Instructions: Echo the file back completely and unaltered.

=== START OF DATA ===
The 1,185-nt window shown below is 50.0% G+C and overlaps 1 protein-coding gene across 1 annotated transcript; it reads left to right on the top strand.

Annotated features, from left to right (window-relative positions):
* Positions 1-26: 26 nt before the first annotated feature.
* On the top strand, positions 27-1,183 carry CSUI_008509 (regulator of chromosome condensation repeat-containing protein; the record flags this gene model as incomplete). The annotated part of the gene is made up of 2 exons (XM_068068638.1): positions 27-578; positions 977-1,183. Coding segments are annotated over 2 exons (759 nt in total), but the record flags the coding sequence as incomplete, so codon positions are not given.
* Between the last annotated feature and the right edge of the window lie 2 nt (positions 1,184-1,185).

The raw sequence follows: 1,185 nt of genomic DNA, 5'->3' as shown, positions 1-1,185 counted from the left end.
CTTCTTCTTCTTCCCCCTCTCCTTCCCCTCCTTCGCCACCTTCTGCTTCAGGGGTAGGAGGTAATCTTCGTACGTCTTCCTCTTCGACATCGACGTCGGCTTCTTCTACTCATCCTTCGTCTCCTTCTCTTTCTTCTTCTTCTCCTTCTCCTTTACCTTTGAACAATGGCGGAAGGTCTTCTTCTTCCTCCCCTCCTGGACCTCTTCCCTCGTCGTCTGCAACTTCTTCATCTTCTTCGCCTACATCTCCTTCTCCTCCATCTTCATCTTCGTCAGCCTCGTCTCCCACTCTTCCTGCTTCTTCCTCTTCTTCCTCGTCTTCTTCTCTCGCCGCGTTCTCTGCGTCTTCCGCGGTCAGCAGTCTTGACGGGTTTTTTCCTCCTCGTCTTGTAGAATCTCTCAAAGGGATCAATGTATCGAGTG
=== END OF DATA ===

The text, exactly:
The 1,185-nt window shown below is 50.0% G+C and overlaps 1 protein-coding gene across 1 annotated transcript; it reads left to right on the top strand.

Annotated features, from left to right (window-relative positions):
* Positions 1-26: 26 nt before the first annotated feature.
* On the top strand, positions 27-1,183 carry CSUI_008509 (regulator of chromosome condensation repeat-containing protein; the record flags this gene model as incomplete). The annotated part of the gene is made up of 2 exons (XM_068068638.1): positions 27-578; positions 977-1,183. Coding segments are annotated over 2 exons (759 nt in total), but the record flags the coding sequence as incomplete, so codon positions are not given.
* Between the last annotated feature and the right edge of the window lie 2 nt (positions 1,184-1,185).

The raw sequence follows: 1,185 nt of genomic DNA, 5'->3' as shown, positions 1-1,185 counted from the left end.
CTTCTTCTTCTTCCCCCTCTCCTTCCCCTCCTTCGCCACCTTCTGCTTCAGGGGTAGGAGGTAATCTTCGTACGTCTTCCTCTTCGACATCGACGTCGGCTTCTTCTACTCATCCTTCGTCTCCTTCTCTTTCTTCTTCTTCTCCTTCTCCTTTACCTTTGAACAATGGCGGAAGGTCTTCTTCTTCCTCCCCTCCTGGACCTCTTCCCTCGTCGTCTGCAACTTCTTCATCTTCTTCGCCTACATCTCCTTCTCCTCCATCTTCATCTTCGTCAGCCTCGTCTCCCACTCTTCCTGCTTCTTCCTCTTCTTCCTCGTCTTCTTCTCTCGCCGCGTTCTCTGCGTCTTCCGCGGTCAGCAGTCTTGACGGGTTTTTTCCTCCTCGTCTTGTAGAATCTCTCAAAGGGATCAATGTATCGAGTG